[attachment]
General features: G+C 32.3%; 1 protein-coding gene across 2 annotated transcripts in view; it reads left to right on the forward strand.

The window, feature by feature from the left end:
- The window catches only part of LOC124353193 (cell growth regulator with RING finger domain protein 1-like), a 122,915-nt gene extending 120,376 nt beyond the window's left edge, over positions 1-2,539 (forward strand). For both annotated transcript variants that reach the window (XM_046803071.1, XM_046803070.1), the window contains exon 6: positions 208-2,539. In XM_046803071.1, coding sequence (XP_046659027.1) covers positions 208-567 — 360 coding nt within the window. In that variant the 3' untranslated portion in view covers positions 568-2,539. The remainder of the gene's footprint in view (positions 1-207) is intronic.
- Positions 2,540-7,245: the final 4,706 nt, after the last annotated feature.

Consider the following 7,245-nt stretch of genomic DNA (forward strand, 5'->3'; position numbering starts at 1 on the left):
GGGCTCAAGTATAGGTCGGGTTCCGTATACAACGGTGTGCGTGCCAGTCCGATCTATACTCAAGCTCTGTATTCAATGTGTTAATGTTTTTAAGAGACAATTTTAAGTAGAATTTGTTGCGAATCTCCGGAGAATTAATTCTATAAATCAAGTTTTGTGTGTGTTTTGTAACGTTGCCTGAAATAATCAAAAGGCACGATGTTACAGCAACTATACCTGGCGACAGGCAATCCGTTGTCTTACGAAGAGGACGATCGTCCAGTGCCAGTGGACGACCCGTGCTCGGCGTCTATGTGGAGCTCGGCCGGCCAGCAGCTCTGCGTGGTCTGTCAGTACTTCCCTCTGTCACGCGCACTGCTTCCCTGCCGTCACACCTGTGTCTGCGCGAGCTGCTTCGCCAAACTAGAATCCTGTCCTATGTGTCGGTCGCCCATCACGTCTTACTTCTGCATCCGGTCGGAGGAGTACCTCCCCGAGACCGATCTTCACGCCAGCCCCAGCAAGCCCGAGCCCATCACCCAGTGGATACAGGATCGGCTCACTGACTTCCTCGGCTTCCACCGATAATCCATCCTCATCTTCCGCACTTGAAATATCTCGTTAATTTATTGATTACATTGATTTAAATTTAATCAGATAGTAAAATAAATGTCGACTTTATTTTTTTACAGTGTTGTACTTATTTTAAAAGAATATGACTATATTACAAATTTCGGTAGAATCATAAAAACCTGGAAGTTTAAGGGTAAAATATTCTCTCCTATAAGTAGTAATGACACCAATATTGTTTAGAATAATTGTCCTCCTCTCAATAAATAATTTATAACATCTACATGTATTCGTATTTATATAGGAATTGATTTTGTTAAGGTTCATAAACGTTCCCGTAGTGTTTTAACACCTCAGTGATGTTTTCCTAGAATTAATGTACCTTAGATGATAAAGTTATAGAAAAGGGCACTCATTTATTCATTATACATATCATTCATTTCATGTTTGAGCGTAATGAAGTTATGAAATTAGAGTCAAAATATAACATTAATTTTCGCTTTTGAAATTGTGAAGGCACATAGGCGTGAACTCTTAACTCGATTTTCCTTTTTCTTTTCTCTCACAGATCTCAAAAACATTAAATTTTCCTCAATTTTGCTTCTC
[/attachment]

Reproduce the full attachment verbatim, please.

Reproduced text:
General features: G+C 32.3%; 1 protein-coding gene across 2 annotated transcripts in view; it reads left to right on the forward strand.

The window, feature by feature from the left end:
- The window catches only part of LOC124353193 (cell growth regulator with RING finger domain protein 1-like), a 122,915-nt gene extending 120,376 nt beyond the window's left edge, over positions 1-2,539 (forward strand). For both annotated transcript variants that reach the window (XM_046803071.1, XM_046803070.1), the window contains exon 6: positions 208-2,539. In XM_046803071.1, coding sequence (XP_046659027.1) covers positions 208-567 — 360 coding nt within the window. In that variant the 3' untranslated portion in view covers positions 568-2,539. The remainder of the gene's footprint in view (positions 1-207) is intronic.
- Positions 2,540-7,245: the final 4,706 nt, after the last annotated feature.

Consider the following 7,245-nt stretch of genomic DNA (forward strand, 5'->3'; position numbering starts at 1 on the left):
GGGCTCAAGTATAGGTCGGGTTCCGTATACAACGGTGTGCGTGCCAGTCCGATCTATACTCAAGCTCTGTATTCAATGTGTTAATGTTTTTAAGAGACAATTTTAAGTAGAATTTGTTGCGAATCTCCGGAGAATTAATTCTATAAATCAAGTTTTGTGTGTGTTTTGTAACGTTGCCTGAAATAATCAAAAGGCACGATGTTACAGCAACTATACCTGGCGACAGGCAATCCGTTGTCTTACGAAGAGGACGATCGTCCAGTGCCAGTGGACGACCCGTGCTCGGCGTCTATGTGGAGCTCGGCCGGCCAGCAGCTCTGCGTGGTCTGTCAGTACTTCCCTCTGTCACGCGCACTGCTTCCCTGCCGTCACACCTGTGTCTGCGCGAGCTGCTTCGCCAAACTAGAATCCTGTCCTATGTGTCGGTCGCCCATCACGTCTTACTTCTGCATCCGGTCGGAGGAGTACCTCCCCGAGACCGATCTTCACGCCAGCCCCAGCAAGCCCGAGCCCATCACCCAGTGGATACAGGATCGGCTCACTGACTTCCTCGGCTTCCACCGATAATCCATCCTCATCTTCCGCACTTGAAATATCTCGTTAATTTATTGATTACATTGATTTAAATTTAATCAGATAGTAAAATAAATGTCGACTTTATTTTTTTACAGTGTTGTACTTATTTTAAAAGAATATGACTATATTACAAATTTCGGTAGAATCATAAAAACCTGGAAGTTTAAGGGTAAAATATTCTCTCCTATAAGTAGTAATGACACCAATATTGTTTAGAATAATTGTCCTCCTCTCAATAAATAATTTATAACATCTACATGTATTCGTATTTATATAGGAATTGATTTTGTTAAGGTTCATAAACGTTCCCGTAGTGTTTTAACACCTCAGTGATGTTTTCCTAGAATTAATGTACCTTAGATGATAAAGTTATAGAAAAGGGCACTCATTTATTCATTATACATATCATTCATTTCATGTTTGAGCGTAATGAAGTTATGAAATTAGAGTCAAAATATAACATTAATTTTCGCTTTTGAAATTGTGAAGGCACATAGGCGTGAACTCTTAACTCGATTTTCCTTTTTCTTTTCTCTCACAGATCTCAAAAACATTAAATTTTCCTCAATTTTGCTTCTC